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FDA Approves Entrectinib for ROS1+ NSCLC and NTRK+ Solid Tumors

Lisa Astor
Published Online:9:32 PM, Thu August 15, 2019
The FDA has approved entrectinib (Rozlytrek) for the treatment of adult patients with ROS1-positive metastatic non–small cell lung cancer (NSCLC). An accelerated approval was also granted to entrectinib for the treatment of adult and adolescent patients with solid tumors harboring an NTRK gene fusion and who have no alternative effective therapies available.1

These 2 indications are based on the results of pooled data from the phase II STARTRK-2 trial, the phase I STARTRK-1 trial, and the phase I ALKA-372-001 trial, as well as data from the phase I/II STARTRK-NG trial. Together these studies demonstrate the efficacy for entrectinib across a variety of solid tumor types.

“We are in an exciting era of innovation in cancer treatment as we continue to see development in tissue agnostic therapies, which have the potential to transform cancer treatment. We’re seeing continued advances in the use of biomarkers to guide drug development and the more targeted delivery of medicine,” FDA Acting Commissioner Ned Sharpless, MD, said in a press release. “Using the FDA’s expedited review pathways, including breakthrough therapy designation and accelerated approval process, we’re supporting this innovation in precision oncology drug development and the evolution of more targeted and effective treatments for cancer patients. We remain committed to encouraging the advancement of more targeted innovations in oncology treatment and across disease types based on our growing understanding of the underlying biology of diseases.”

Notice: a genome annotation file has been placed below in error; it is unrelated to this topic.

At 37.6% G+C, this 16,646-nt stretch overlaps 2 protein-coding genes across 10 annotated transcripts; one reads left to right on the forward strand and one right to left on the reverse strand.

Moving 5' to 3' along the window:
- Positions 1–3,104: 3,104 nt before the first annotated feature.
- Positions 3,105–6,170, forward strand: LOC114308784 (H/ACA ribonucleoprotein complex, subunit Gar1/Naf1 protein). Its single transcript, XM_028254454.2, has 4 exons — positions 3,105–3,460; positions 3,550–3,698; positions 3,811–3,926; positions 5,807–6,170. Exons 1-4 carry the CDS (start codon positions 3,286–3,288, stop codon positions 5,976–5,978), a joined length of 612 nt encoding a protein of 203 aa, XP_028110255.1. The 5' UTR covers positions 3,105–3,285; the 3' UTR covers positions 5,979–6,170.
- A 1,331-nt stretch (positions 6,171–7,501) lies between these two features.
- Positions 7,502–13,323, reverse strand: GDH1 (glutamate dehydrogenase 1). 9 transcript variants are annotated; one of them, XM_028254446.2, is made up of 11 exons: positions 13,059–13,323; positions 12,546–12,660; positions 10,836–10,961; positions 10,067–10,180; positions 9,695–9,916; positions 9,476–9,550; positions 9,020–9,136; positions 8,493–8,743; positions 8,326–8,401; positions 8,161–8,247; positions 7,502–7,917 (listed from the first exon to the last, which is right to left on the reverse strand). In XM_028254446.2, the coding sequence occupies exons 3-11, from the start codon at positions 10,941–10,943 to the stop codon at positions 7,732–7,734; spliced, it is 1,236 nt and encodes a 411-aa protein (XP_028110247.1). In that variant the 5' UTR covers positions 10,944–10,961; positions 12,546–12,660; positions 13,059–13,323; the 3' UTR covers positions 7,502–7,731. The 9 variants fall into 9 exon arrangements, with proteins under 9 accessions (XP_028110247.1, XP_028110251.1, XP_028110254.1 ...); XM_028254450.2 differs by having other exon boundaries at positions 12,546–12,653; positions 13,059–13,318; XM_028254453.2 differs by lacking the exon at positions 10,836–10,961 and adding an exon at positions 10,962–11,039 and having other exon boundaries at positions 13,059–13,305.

In the integrated analysis from the phase II STARTRK-2 trial, the phase I STARTRK-1 trial, and the phase I ALKA-372-001 trial, 54 patients with solid tumors harboring NTRK gene fusions were analyzed and demonstrated an overall response rate (ORR) of 57.4% and a median duration of response (DOR) of 10.4 months.2

STARTRK-2 is an international, multicenter, open-label, basket trial that enrolled patients with solid tumors harboring an NTRK1/2/3, ROS1, or ALK gene fusion. STARTRK-1 is a multicenter, open-label, dose-escalation trial that evaluated a daily continuous dosing schedule of entrectinib in patients with solid tumors with NTRK1/2/3, ROS1, or ALK gene fusions in the United States and South Korea. Investigators evaluated the safety and tolerability of entrectinib via a standard dose escalation and determined the recommended phase II dose of entrectinib to be 400 mg/m2 daily. And the ALKA-372-001 trial is a multicenter, open-label, dose-escalation trial that valuated an intermittent and continuous entrectinib dosing schedule in patients in Italy with advanced or metastatic solid tumors with TRKA/B/C, ROS1, or ALK gene fusions.

The trials included patients with 10 tumor types and more than 19 histopathologies, including breast cancer, cholangiocarcinoma, colorectal cancer, gynecological cancer, neuroendocrine tumors, NSCLC, salivary gland cancer, pancreatic cancer, sarcoma, and thyroid cancer. Many of the patients also had central nervous system (CNS) metastases at baseline. The median age across the trials was 57.5 and approximately 60% of the patient population were women. More than 40% of the patients had received ≥2 prior lines of therapy, and 37% had previously untreated cancers.

Results from the integrated analysis showed that the intracranial ORR was 54.5%, with more than one-quarter of these patients achieving a complete response.